evaluation time has continued to meet its performance goals.
    And so, what that speaks to is partially a quality issue. 
The quality of applications that we receive is sometimes 
substandard, and that takes time for industry to respond to 
requests from FDA staff to complete an application 
    There is no question that, for some of the devices, the 
complexity has increased. And, undoubtedly, that contributes as 
    Dr. Nexon. Well, I think Dr. Maisel made a good point, 
which is that there is a difference for time on the FDA clock, 
which is where the current goals are set, which is the time an 
application is in the hands of the FDA and it has not been sent 
back to the manufacturer to answer additional questions or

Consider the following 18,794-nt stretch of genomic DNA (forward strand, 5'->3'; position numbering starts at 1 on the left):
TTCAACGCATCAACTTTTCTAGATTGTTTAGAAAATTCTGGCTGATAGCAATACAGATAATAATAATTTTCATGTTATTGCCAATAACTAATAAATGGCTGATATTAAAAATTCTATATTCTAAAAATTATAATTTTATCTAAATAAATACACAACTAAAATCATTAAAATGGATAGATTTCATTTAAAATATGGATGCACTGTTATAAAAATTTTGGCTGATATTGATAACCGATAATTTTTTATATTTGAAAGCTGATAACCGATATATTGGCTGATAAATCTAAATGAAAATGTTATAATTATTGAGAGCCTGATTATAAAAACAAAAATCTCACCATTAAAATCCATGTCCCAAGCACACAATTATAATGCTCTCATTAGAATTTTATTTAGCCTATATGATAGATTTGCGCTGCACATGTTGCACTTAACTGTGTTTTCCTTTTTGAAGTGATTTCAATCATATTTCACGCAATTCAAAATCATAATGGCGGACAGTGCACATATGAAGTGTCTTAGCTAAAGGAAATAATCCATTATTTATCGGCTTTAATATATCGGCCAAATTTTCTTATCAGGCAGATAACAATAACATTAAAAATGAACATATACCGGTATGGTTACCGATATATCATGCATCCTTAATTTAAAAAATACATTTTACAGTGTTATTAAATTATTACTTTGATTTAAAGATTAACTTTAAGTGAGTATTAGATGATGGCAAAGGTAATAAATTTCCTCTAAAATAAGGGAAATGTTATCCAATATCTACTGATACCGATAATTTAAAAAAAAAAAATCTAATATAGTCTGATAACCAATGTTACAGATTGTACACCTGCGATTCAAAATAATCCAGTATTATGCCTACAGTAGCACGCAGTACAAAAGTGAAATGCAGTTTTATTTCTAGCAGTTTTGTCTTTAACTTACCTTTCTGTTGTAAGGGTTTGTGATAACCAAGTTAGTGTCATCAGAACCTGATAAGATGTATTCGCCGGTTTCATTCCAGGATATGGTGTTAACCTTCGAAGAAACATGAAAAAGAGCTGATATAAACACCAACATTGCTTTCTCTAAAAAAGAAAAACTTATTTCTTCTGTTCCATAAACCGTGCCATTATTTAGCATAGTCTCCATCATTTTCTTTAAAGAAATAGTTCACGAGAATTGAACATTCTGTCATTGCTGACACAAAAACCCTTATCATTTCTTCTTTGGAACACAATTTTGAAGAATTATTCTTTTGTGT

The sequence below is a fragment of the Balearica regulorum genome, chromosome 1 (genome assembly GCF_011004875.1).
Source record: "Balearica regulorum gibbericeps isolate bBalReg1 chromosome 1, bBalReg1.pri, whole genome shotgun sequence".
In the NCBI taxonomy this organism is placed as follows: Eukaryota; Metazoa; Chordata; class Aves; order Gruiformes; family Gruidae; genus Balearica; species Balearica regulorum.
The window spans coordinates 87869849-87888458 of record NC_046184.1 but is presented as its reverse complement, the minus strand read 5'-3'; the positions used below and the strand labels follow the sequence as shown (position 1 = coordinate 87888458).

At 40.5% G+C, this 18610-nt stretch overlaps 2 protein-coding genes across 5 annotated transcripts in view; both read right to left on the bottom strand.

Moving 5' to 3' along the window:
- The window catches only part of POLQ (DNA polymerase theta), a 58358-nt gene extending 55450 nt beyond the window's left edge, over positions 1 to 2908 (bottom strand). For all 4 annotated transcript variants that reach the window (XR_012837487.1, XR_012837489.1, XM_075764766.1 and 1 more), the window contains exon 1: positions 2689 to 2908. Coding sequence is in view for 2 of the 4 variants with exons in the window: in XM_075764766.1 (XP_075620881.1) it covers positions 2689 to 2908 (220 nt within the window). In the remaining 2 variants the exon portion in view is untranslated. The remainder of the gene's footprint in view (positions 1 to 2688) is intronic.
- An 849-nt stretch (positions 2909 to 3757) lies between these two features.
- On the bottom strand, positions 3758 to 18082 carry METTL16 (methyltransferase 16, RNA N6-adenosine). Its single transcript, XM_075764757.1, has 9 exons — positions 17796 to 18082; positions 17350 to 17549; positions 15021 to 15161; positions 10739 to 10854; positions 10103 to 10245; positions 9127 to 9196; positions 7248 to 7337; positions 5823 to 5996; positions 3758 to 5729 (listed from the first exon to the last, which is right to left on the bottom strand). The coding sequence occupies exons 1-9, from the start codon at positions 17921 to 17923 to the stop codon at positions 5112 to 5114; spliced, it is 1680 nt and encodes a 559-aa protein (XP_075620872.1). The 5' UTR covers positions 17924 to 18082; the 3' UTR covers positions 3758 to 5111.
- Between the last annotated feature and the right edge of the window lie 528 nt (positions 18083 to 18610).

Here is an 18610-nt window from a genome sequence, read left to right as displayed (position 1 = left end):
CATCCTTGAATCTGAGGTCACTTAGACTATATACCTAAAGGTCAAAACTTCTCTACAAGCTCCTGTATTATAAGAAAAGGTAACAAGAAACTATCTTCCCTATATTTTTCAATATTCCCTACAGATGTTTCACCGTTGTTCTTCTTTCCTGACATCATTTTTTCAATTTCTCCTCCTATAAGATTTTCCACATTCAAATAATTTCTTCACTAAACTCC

provide additional data. The clock stops when that occurs.
    From the point of view of the manufacturer, the point of 
time on the FDA clock isn't really important. It is the time 
between when you submit the product and the time you get it to 
market. Now, obviously, FDA often has legitimate questions. But 
the fact that the total time has risen so dramatically over 
this time period indicates to me that FDA is being much less 
consistent in the things it asks manufacturers.
    I do believe that the quality--certainly the quality--of 
our applications could be improved in many cases, but I don't 
believe that the quality of our applications has deteriorated 
75 percent since 2007.
    Senator Nelson. Thank you, Mr. Chairman.
    The Chairman. Go ahead.
    Dr. Zuckerman. Yes, thank you.
    I just want to say that I think it is a problem when we 
talk about performance only in terms of speed of getting 
something to market. And I have criticized FDA, but I want to 
defend what CDRH has been doing lately. I think they have done